Mayor Sam Abed accused me of “character assassination” tonight. Well, not assassination, or he’d be out of office. I definitely impugned his character.
I spoke on items 10 and 11, the approval of grading exemptions on two, 16-lot (each) projects in the North Broadway Deficiency Area. I referred to the August 14, 2013, City Council Meeting when the City approved the petition to declare the Escondido Country Club open space. I reminded Abed that he had stated at that meeting that Developer Impact Fees were used to offset the cost of the infrastructure the new construction would require and that the property taxes are a “break even analysis”, at best.” I reminded the Council that at that meeting City Manager Clay Phillips stated that, typically, residential developments were not money makers for the City. In the case of the residential development for the Escondido Country Club, Phillips estimated that the total annual revenue from the project would be $245,000, while the annual cost to the City for the development would be $450,000. Therefore cutting the Deficiency Area fees from $17,000 per unit to $12,000 per unit would be an over $3 million subsidy to the developers of the 658 lots within the Deficiency Area. This, I added, pretty much summed up the Council majority’s position—the $22,000 subsidy for the Tiny Tots program needed to be studied and analyzed for further “efficiencies”, but over $3 million for developers—no problem! But, of course, I added, the users of the Tiny Tots program aren’t part of their good ole boy cronyism network.
Then, I did get a bit personal. I noted that Abed ran Pacific West Consulting which listed Dave Ferguson as part of the firm’s network, and since Ferguson represented the developer of these properties, Abed ought to recuse himself. A person of high ethics would recuse himself, I added. As the vast majority of the audience consisted of City staff, there was a shocked silence as I left the podium.
Deputy Mayor Diaz said she thought the project would be a good one and would vote for these exemptions, though she still was concerned about how the City was going to make up for the Deficiency Area fees. She noted that there were lots of similar situations throughout the City. Would it not be a good idea to address all these deficiency situations and try to plan how to handle them?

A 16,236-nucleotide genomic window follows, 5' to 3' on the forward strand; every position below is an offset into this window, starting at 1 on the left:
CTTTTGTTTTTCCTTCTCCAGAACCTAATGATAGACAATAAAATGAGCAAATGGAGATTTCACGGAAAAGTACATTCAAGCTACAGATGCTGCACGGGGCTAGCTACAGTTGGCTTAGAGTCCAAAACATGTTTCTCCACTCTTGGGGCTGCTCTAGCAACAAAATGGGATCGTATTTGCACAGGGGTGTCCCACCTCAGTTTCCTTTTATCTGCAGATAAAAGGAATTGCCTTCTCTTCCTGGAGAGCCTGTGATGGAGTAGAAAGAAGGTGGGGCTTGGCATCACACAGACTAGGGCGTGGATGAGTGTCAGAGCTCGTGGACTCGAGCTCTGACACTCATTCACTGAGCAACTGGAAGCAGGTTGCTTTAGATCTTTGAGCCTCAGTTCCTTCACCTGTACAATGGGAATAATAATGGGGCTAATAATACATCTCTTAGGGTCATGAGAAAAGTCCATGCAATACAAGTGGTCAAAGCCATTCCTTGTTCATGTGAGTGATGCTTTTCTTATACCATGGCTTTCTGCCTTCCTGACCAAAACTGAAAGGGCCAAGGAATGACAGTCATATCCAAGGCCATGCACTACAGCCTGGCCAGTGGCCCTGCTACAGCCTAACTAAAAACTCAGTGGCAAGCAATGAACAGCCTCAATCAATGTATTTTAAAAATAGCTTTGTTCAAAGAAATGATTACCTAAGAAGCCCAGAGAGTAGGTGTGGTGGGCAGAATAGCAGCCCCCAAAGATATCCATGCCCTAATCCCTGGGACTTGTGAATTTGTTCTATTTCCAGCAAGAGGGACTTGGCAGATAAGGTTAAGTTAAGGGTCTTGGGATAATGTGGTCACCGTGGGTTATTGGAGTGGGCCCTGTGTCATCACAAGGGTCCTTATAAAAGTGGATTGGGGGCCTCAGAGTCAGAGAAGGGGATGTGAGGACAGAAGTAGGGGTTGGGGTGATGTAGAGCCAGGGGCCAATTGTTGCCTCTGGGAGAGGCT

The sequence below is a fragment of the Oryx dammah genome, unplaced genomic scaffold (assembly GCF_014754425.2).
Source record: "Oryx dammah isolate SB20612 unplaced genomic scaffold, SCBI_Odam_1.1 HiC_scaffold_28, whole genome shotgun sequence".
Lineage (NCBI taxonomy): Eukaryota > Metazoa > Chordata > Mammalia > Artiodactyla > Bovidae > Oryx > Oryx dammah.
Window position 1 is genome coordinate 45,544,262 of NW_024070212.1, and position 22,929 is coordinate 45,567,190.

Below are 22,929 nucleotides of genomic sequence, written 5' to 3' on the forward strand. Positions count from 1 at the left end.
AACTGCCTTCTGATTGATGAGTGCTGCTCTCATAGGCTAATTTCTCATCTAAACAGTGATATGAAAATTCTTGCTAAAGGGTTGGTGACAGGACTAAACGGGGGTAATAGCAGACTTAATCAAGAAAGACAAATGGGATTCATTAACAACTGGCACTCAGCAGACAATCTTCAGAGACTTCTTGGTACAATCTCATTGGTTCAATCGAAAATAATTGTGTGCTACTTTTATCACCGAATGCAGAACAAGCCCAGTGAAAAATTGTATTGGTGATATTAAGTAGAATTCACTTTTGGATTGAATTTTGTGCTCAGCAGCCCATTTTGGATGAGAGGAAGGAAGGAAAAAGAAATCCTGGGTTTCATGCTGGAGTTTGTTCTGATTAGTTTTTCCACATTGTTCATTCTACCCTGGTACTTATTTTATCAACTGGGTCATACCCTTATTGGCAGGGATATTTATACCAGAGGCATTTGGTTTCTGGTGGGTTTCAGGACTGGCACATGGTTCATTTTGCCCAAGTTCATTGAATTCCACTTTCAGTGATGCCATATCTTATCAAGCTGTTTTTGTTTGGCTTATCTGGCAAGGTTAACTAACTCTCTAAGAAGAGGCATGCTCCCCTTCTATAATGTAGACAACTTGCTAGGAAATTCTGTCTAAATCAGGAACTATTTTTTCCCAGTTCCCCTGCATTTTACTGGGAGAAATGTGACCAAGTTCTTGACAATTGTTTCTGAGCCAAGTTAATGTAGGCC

Councilman Mike Morasco avowed that the over $20,000 in fees per unit the developers would pay would mean they were paying their way. He also couldn’t resist noting that he found “that person’s comments” (meaning my comments,) were beyond him at times. Regarding my accusation of cronyism, he doubted “that person” even knew who the developer for the projects was. No, but I know who the developer is represented by, and that person, Ferguson, is a part of the local good ole boy network.
Councilman John Masson noted that there was a need for good housing, and this would be good housing. Councilman Ed Gallo philosophized that building these homes would provide a step-up in housing for those with starter homes in the flower or presidential streets, and that would mean more starter homes would be available for first-time buyers.
Then Abed noted that he had been submitted to a personal attack and character assassination, but that was OK. He had received two congratulatory letters from the FPPC for his conduct. Would really like to see them—would also like to see his diploma and/or engineering degree.
The saddest part, I think, is that Abed has no concept that running a “public relations firm [that] specializes in how to describe a project to elected officials and the media…” (http://www.utsandiego.com/news/2013/Mar/02/escondido-mayor-launches-consulting-firm/) while still Mayor of Escondido is just not up to snuff.